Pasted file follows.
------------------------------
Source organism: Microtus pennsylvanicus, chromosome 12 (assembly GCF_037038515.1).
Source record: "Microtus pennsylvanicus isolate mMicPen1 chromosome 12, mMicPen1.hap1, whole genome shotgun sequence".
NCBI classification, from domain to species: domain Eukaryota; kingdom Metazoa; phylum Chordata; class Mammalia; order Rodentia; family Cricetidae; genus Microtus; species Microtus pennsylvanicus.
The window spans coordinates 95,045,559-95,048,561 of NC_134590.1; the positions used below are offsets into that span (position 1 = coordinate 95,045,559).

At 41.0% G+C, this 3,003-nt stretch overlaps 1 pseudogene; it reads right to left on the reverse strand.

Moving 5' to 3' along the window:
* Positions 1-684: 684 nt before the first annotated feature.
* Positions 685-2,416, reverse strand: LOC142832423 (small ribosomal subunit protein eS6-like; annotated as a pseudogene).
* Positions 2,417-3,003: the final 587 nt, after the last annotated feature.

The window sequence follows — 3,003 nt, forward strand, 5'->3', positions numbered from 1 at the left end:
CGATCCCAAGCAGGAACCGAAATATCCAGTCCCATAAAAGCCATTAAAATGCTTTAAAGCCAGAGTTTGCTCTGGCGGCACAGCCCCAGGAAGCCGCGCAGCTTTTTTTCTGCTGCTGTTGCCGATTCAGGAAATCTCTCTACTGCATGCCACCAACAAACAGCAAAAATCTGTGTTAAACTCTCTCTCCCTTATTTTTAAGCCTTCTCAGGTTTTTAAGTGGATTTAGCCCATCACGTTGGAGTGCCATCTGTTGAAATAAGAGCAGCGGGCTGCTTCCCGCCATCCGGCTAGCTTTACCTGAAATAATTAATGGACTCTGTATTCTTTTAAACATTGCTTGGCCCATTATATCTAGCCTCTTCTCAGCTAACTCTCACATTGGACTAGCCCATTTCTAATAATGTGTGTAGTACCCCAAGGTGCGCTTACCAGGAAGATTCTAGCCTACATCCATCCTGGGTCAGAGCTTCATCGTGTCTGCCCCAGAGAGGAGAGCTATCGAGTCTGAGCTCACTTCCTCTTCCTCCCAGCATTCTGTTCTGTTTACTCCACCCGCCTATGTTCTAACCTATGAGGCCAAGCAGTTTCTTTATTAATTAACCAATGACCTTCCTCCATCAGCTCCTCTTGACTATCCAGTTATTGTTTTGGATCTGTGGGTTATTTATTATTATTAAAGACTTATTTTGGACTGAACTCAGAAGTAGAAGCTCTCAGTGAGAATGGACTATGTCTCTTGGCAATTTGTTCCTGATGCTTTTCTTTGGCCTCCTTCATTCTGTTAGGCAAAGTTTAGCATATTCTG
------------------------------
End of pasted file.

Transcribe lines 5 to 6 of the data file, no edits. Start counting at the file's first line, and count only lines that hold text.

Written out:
At 41.0% G+C, this 3,003-nt stretch overlaps 1 pseudogene; it reads right to left on the reverse strand.

Moving 5' to 3' along the window: